Regulating the Use of Social Media across Continents - EU

Regulation of social media from a global prospective. Jan Dhont comments on transatlantic differences. Social media policies attempt to grapple with the impact that employee conduct online may have on the reputation, business interests, and legal obligations of an organization. They do this by guiding employees on appropriate online behavior and prohibiting certain conduct.

In a world characterized by constant connection to online devices and the blurring of professional and private lives, striking a balance that respects personal autonomy while protecting legitimate employer interests can be a delicate task.

The adjudication of social media policies often comes up in the context of unfair dismissal claims, where an employee is dismissed for comments or information posted online that the employer regards as unacceptable. The balance struck between employee freedom of association and expression and employer interest in protecting its reputation and confidential information is very different in different jurisdictions. In the UK and Europe an employer’s reputation is a legitimate interest that they are entitled to protect, and in doing so they are permitted to restrict individual rights to a certain degree. In the US, by contrast, an individual’s right to express opinions about their employer can trump employer concerns in a number of situations. While the differing approaches across continents may primarily be a reflection of the relative fluidity and rigidity of labor markets and the need to compensate accordingly, the resulting line that is drawn also has important implications for individual privacy and autonomy.

UK and Europe: Protecting legitimate business interests at the expense of workers’ rights?
Within the legal frameworks of the EU and Council of Europe, there is broad protection against unfair dismissal. In considering whether an employee was unfairly dismissed, an employment tribunal will normally focus on the facts particular to each case, and the reasonableness of employer and employee conduct in light of those facts. A balance is sought between employee freedom of expression, and the legitimate interests of organizations. Those interests include protecting their own reputation and that of others, and preventing the disclosure of confidential information. A social media policy itself is not generally found to unduly restrict employee freedom of expression, and where an employee has been informed of the terms they may be applied, in a reasonable fashion.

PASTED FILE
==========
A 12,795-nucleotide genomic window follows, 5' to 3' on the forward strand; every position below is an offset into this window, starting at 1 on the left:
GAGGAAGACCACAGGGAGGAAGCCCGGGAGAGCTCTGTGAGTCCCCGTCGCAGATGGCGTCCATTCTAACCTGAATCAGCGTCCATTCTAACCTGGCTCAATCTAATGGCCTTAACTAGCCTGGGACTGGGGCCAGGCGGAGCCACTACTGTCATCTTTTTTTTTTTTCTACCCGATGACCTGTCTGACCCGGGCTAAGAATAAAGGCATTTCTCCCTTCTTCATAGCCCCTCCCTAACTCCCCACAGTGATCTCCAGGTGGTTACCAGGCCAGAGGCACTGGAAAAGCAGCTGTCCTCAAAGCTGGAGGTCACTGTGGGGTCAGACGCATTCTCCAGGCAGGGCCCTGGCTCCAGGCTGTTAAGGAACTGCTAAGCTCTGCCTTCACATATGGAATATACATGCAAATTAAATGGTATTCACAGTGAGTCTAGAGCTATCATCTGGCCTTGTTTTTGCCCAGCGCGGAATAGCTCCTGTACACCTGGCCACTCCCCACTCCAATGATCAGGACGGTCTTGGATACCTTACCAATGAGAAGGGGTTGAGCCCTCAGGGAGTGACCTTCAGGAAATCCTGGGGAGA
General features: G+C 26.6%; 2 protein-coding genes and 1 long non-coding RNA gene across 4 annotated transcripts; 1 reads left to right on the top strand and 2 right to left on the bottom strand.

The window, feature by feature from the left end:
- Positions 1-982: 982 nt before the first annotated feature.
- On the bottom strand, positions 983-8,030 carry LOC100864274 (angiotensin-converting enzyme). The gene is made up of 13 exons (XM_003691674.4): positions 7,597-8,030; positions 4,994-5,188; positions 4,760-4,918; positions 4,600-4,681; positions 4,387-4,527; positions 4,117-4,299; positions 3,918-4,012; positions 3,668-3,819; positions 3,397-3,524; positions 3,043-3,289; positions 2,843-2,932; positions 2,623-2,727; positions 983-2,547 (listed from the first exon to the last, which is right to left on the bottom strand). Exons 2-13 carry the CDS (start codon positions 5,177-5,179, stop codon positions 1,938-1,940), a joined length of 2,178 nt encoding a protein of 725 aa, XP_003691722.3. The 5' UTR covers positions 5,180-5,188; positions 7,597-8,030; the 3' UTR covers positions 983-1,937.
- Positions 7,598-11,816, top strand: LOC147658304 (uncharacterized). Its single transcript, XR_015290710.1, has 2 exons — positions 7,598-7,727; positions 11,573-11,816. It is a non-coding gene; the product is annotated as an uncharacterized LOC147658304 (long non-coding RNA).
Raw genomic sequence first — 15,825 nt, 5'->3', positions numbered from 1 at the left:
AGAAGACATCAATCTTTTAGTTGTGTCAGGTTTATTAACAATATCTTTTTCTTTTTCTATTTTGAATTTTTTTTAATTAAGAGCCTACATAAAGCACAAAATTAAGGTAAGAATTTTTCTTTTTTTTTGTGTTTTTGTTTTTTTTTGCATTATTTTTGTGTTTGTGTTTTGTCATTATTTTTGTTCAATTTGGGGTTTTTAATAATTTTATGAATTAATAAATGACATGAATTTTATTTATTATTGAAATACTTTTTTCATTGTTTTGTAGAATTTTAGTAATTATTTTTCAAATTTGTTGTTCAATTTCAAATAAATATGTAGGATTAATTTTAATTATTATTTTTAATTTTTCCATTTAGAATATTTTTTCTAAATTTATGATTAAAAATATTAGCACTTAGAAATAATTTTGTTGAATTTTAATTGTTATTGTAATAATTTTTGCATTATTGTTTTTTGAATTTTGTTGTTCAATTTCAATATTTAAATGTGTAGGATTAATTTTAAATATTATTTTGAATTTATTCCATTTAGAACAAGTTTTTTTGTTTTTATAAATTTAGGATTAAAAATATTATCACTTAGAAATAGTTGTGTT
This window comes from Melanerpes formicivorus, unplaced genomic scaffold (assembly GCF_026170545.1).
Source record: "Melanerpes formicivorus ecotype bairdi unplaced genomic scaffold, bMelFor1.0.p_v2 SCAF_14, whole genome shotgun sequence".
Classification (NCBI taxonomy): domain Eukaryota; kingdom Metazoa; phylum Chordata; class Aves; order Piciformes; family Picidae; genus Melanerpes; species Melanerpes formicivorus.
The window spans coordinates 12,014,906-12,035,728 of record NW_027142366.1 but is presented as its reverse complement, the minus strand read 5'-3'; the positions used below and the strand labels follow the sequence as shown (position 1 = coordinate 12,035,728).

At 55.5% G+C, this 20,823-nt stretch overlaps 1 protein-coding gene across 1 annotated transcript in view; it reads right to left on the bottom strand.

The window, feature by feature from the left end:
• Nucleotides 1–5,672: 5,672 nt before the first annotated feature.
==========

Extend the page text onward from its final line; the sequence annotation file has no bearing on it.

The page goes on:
Some cases from UK employment tribunals illustrate the European approach. In Preece v JD Wetherspoons, for example, a social media policy which prohibited online posts ‘where the content lowers the reputation of the company or its customers’ was held to justify the dismissal of the employee in question. In Stephens v Halfords, a worker started a Facebook page protesting working 3 out of 4 weekends. The employee took down the page as soon as he discovered that the social media policy prohibited public statements about the company that were not in its best interests, or actively encouraged dissent. While the unfair dismissal claim succeeded because the Tribunal found no reasonable employer could have fired the employee on the basis of his record, his apology and his immediate removal of the page, there was no dispute as to the lawfulness of the policy or its application to a situation directly concerning working conditions.